So, you're writing a thing. Fantasy novel, historical timepiece, graphic novel script—whatever floats your boat. You have these characters, plots, and settings swirling around in your head. Why on earth should they also be scrambled up in your doc files? Now, I'm no pioneer. Many writers will tell you that Microsoft Word doesn't quite cut it when it comes to world-building. That said, I'm certain that my replacement, Scrivener, beats the rest by ten leagues through the lands of Mordor (no, really).
Scrivener's blank page is never a blank page. It gives you options where Word leaves you staring helplessly at a white screen. Here, "Page 1" is not so much a page as it is an endless scroll, allowing you to chase your ideas without the disruption of page breaks. On its left, you have your modules—which can be shifted up and down to fit a hierarchy—and, if you're a "plotter" like me, that's likely where you'll begin.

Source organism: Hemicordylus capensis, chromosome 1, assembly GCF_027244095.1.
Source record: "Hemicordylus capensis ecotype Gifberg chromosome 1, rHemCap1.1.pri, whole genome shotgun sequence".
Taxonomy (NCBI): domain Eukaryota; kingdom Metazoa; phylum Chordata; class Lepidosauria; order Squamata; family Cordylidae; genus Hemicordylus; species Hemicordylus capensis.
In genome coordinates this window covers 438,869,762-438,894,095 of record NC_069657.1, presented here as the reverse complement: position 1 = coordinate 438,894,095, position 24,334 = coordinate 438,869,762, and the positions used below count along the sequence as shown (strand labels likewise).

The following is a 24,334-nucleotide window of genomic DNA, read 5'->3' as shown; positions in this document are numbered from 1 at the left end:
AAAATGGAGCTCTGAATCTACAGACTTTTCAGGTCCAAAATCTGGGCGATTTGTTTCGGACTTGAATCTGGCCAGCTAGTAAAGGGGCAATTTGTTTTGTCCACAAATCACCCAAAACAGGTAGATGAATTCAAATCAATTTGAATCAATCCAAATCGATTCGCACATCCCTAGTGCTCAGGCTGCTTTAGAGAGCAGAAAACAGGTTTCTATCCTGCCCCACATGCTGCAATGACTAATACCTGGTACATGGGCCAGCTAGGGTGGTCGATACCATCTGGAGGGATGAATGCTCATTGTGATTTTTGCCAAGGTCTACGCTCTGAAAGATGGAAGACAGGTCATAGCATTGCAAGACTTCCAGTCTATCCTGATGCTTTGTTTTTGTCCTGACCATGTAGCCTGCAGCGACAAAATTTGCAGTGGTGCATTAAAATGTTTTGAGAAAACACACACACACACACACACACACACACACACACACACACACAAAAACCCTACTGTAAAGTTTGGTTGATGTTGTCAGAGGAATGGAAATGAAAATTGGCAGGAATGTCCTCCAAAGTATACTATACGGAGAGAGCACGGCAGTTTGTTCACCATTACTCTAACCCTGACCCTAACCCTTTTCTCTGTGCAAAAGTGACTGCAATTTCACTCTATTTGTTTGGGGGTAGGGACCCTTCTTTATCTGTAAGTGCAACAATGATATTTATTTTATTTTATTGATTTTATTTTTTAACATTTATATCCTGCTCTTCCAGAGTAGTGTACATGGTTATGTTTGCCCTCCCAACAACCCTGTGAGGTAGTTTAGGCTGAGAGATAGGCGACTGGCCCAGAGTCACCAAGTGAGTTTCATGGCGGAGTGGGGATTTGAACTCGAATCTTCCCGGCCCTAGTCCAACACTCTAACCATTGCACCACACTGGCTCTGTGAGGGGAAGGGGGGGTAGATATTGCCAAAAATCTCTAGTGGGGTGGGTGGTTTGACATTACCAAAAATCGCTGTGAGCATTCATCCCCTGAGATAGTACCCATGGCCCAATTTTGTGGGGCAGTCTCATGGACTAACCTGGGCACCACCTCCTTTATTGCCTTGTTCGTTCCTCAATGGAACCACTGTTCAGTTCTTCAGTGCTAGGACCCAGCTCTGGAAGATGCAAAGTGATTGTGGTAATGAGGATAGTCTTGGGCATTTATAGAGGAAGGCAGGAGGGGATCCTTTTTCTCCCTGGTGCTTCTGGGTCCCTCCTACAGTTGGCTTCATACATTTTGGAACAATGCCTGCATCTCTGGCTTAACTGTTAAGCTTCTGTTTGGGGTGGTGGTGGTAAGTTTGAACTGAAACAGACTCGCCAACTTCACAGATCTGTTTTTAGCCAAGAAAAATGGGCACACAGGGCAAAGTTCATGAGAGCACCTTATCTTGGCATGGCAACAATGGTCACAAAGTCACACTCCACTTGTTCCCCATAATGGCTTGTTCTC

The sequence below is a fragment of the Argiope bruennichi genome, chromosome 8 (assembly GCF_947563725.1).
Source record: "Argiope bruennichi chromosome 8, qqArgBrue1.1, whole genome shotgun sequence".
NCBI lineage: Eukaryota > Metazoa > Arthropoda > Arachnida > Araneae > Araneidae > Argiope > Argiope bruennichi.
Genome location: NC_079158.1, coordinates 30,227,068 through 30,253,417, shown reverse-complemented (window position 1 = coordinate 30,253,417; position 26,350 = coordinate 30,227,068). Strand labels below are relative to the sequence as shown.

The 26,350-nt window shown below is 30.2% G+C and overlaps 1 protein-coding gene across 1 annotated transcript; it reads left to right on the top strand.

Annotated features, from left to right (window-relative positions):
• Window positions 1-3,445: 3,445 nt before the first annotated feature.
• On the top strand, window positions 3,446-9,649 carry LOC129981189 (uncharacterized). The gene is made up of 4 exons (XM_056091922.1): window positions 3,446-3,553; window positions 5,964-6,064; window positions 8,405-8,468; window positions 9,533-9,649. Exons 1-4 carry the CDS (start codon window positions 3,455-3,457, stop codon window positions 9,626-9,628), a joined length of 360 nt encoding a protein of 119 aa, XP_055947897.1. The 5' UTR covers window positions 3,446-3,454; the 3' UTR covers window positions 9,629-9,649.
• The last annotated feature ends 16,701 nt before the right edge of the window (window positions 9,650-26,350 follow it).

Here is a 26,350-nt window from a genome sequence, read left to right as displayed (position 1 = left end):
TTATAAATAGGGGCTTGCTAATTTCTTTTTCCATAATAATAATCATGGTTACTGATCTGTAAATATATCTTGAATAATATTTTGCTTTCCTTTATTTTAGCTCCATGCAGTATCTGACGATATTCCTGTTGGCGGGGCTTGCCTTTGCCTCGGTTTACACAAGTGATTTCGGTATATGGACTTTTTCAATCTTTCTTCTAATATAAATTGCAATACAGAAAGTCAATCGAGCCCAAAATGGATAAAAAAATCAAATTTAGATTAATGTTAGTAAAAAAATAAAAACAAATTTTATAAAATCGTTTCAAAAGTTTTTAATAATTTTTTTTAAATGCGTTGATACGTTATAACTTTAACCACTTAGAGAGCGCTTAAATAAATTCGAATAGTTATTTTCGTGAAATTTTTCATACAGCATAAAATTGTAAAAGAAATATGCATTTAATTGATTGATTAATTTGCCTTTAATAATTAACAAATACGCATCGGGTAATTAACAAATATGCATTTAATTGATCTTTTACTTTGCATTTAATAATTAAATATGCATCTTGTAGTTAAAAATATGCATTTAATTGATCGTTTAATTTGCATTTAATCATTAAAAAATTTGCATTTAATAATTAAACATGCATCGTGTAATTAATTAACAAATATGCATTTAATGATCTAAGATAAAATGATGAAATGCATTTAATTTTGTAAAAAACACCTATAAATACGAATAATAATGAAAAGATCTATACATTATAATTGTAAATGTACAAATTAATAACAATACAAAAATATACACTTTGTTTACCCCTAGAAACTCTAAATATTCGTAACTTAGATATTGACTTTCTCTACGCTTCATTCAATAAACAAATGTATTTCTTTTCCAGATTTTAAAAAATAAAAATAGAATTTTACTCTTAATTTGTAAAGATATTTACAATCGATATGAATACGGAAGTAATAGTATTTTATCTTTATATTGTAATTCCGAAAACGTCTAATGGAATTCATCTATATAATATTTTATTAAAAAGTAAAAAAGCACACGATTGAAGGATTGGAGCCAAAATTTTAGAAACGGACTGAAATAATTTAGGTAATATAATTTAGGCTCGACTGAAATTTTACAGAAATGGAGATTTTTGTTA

Each module contains a blank sheet—although some, like "Characters," provide a nifty little template—and can be dragged inside each other, like I've done with "1880-90s Clothing" and "Research." Such nested modules can be collapsed using the arrow to the left of the icon, creating a nice, tidy workspace with everything you need inside of the same "document."
In addition, Scrivener has several little icons through which you can personalize your modules. You can even personalize their contents by creating your own templates!
No more switching between ten documents for to the same story. No more rooting around for a specific chapter or character profile. Scrivener's made binge-writing so much easier!
TL;DR - Scrivener makes Word look like a post-it note.